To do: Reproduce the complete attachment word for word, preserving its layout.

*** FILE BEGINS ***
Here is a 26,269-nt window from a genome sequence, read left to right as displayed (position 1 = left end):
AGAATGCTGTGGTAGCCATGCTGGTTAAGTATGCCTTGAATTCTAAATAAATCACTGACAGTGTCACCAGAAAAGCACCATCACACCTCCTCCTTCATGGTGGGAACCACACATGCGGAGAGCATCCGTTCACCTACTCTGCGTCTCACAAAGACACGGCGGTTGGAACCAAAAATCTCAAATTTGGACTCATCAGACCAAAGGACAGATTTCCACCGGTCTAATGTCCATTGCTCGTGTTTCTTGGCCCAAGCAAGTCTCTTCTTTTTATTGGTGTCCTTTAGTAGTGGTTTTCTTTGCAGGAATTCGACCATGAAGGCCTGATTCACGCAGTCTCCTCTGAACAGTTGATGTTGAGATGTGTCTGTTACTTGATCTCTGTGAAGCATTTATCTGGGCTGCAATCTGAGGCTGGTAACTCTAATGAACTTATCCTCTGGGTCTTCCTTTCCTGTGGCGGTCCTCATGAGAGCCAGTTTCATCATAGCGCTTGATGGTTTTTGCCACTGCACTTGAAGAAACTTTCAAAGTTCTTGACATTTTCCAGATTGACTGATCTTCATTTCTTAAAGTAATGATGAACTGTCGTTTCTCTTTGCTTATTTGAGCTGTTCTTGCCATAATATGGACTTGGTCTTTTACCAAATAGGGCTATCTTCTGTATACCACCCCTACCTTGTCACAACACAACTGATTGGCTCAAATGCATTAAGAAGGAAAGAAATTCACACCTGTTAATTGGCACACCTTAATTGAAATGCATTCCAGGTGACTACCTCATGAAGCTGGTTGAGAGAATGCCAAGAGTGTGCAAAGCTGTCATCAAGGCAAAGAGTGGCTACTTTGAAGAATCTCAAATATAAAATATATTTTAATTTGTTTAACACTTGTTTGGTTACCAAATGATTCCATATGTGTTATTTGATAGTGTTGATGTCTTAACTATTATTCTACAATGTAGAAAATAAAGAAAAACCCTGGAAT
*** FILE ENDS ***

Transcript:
Here is a 26,269-nt window from a genome sequence, read left to right as displayed (position 1 = left end):
AGAATGCTGTGGTAGCCATGCTGGTTAAGTATGCCTTGAATTCTAAATAAATCACTGACAGTGTCACCAGAAAAGCACCATCACACCTCCTCCTTCATGGTGGGAACCACACATGCGGAGAGCATCCGTTCACCTACTCTGCGTCTCACAAAGACACGGCGGTTGGAACCAAAAATCTCAAATTTGGACTCATCAGACCAAAGGACAGATTTCCACCGGTCTAATGTCCATTGCTCGTGTTTCTTGGCCCAAGCAAGTCTCTTCTTTTTATTGGTGTCCTTTAGTAGTGGTTTTCTTTGCAGGAATTCGACCATGAAGGCCTGATTCACGCAGTCTCCTCTGAACAGTTGATGTTGAGATGTGTCTGTTACTTGATCTCTGTGAAGCATTTATCTGGGCTGCAATCTGAGGCTGGTAACTCTAATGAACTTATCCTCTGGGTCTTCCTTTCCTGTGGCGGTCCTCATGAGAGCCAGTTTCATCATAGCGCTTGATGGTTTTTGCCACTGCACTTGAAGAAACTTTCAAAGTTCTTGACATTTTCCAGATTGACTGATCTTCATTTCTTAAAGTAATGATGAACTGTCGTTTCTCTTTGCTTATTTGAGCTGTTCTTGCCATAATATGGACTTGGTCTTTTACCAAATAGGGCTATCTTCTGTATACCACCCCTACCTTGTCACAACACAACTGATTGGCTCAAATGCATTAAGAAGGAAAGAAATTCACACCTGTTAATTGGCACACCTTAATTGAAATGCATTCCAGGTGACTACCTCATGAAGCTGGTTGAGAGAATGCCAAGAGTGTGCAAAGCTGTCATCAAGGCAAAGAGTGGCTACTTTGAAGAATCTCAAATATAAAATATATTTTAATTTGTTTAACACTTGTTTGGTTACCAAATGATTCCATATGTGTTATTTGATAGTGTTGATGTCTTAACTATTATTCTACAATGTAGAAAATAAAGAAAAACCCTGGAAT